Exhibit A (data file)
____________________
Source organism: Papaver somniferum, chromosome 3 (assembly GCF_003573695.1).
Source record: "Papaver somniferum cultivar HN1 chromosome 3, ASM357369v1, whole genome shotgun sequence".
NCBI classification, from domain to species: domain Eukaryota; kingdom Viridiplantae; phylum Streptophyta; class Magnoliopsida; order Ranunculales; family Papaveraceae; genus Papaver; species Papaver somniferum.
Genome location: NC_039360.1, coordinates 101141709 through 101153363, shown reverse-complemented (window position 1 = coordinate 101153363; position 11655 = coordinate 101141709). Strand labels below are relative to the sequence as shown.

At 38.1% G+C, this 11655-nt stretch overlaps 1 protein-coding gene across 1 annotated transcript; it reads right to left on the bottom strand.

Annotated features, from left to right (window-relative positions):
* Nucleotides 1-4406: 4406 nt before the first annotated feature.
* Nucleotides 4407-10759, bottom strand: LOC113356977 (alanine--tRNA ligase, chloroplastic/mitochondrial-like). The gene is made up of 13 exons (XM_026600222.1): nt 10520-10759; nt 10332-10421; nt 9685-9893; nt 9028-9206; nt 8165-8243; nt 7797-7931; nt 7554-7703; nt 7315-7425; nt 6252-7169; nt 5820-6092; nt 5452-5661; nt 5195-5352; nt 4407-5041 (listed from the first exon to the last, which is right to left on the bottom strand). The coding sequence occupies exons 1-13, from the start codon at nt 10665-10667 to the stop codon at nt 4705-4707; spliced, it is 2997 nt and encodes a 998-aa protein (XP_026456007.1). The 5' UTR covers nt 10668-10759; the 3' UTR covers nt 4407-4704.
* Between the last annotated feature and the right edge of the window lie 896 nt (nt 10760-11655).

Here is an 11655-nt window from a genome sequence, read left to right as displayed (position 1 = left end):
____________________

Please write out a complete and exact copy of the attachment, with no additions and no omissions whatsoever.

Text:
Source organism: Papaver somniferum, chromosome 3 (assembly GCF_003573695.1).
Source record: "Papaver somniferum cultivar HN1 chromosome 3, ASM357369v1, whole genome shotgun sequence".
NCBI classification, from domain to species: domain Eukaryota; kingdom Viridiplantae; phylum Streptophyta; class Magnoliopsida; order Ranunculales; family Papaveraceae; genus Papaver; species Papaver somniferum.
Genome location: NC_039360.1, coordinates 101141709 through 101153363, shown reverse-complemented (window position 1 = coordinate 101153363; position 11655 = coordinate 101141709). Strand labels below are relative to the sequence as shown.

At 38.1% G+C, this 11655-nt stretch overlaps 1 protein-coding gene across 1 annotated transcript; it reads right to left on the bottom strand.

Annotated features, from left to right (window-relative positions):
* Nucleotides 1-4406: 4406 nt before the first annotated feature.
* Nucleotides 4407-10759, bottom strand: LOC113356977 (alanine--tRNA ligase, chloroplastic/mitochondrial-like). The gene is made up of 13 exons (XM_026600222.1): nt 10520-10759; nt 10332-10421; nt 9685-9893; nt 9028-9206; nt 8165-8243; nt 7797-7931; nt 7554-7703; nt 7315-7425; nt 6252-7169; nt 5820-6092; nt 5452-5661; nt 5195-5352; nt 4407-5041 (listed from the first exon to the last, which is right to left on the bottom strand). The coding sequence occupies exons 1-13, from the start codon at nt 10665-10667 to the stop codon at nt 4705-4707; spliced, it is 2997 nt and encodes a 998-aa protein (XP_026456007.1). The 5' UTR covers nt 10668-10759; the 3' UTR covers nt 4407-4704.
* Between the last annotated feature and the right edge of the window lie 896 nt (nt 10760-11655).

Here is an 11655-nt window from a genome sequence, read left to right as displayed (position 1 = left end):